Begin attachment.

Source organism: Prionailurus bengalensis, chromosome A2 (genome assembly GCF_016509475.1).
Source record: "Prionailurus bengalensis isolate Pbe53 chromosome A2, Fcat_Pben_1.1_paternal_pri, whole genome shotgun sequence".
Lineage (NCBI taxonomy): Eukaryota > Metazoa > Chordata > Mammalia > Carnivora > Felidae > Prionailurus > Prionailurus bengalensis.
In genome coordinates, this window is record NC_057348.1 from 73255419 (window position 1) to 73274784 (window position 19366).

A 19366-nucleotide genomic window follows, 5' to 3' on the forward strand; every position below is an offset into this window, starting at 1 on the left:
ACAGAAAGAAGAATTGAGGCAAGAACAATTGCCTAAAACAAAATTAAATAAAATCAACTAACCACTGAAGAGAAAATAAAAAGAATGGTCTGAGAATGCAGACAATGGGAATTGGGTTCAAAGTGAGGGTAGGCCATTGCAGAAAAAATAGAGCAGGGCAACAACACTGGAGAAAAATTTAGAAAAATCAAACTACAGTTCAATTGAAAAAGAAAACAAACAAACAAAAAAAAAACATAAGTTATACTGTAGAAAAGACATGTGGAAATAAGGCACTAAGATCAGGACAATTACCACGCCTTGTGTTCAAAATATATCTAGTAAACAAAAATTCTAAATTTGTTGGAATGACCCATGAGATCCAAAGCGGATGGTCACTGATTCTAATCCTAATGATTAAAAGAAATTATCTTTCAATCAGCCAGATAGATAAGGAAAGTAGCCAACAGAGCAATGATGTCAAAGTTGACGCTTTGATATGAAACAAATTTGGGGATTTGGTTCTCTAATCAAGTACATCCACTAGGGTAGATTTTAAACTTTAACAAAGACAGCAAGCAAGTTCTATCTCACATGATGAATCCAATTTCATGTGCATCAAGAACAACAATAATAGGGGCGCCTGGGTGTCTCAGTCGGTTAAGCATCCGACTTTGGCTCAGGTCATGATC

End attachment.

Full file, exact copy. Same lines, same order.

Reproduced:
Source organism: Prionailurus bengalensis, chromosome A2 (genome assembly GCF_016509475.1).
Source record: "Prionailurus bengalensis isolate Pbe53 chromosome A2, Fcat_Pben_1.1_paternal_pri, whole genome shotgun sequence".
Lineage (NCBI taxonomy): Eukaryota > Metazoa > Chordata > Mammalia > Carnivora > Felidae > Prionailurus > Prionailurus bengalensis.
In genome coordinates, this window is record NC_057348.1 from 73255419 (window position 1) to 73274784 (window position 19366).

A 19366-nucleotide genomic window follows, 5' to 3' on the forward strand; every position below is an offset into this window, starting at 1 on the left:
ACAGAAAGAAGAATTGAGGCAAGAACAATTGCCTAAAACAAAATTAAATAAAATCAACTAACCACTGAAGAGAAAATAAAAAGAATGGTCTGAGAATGCAGACAATGGGAATTGGGTTCAAAGTGAGGGTAGGCCATTGCAGAAAAAATAGAGCAGGGCAACAACACTGGAGAAAAATTTAGAAAAATCAAACTACAGTTCAATTGAAAAAGAAAACAAACAAACAAAAAAAAAACATAAGTTATACTGTAGAAAAGACATGTGGAAATAAGGCACTAAGATCAGGACAATTACCACGCCTTGTGTTCAAAATATATCTAGTAAACAAAAATTCTAAATTTGTTGGAATGACCCATGAGATCCAAAGCGGATGGTCACTGATTCTAATCCTAATGATTAAAAGAAATTATCTTTCAATCAGCCAGATAGATAAGGAAAGTAGCCAACAGAGCAATGATGTCAAAGTTGACGCTTTGATATGAAACAAATTTGGGGATTTGGTTCTCTAATCAAGTACATCCACTAGGGTAGATTTTAAACTTTAACAAAGACAGCAAGCAAGTTCTATCTCACATGATGAATCCAATTTCATGTGCATCAAGAACAACAATAATAGGGGCGCCTGGGTGTCTCAGTCGGTTAAGCATCCGACTTTGGCTCAGGTCATGATC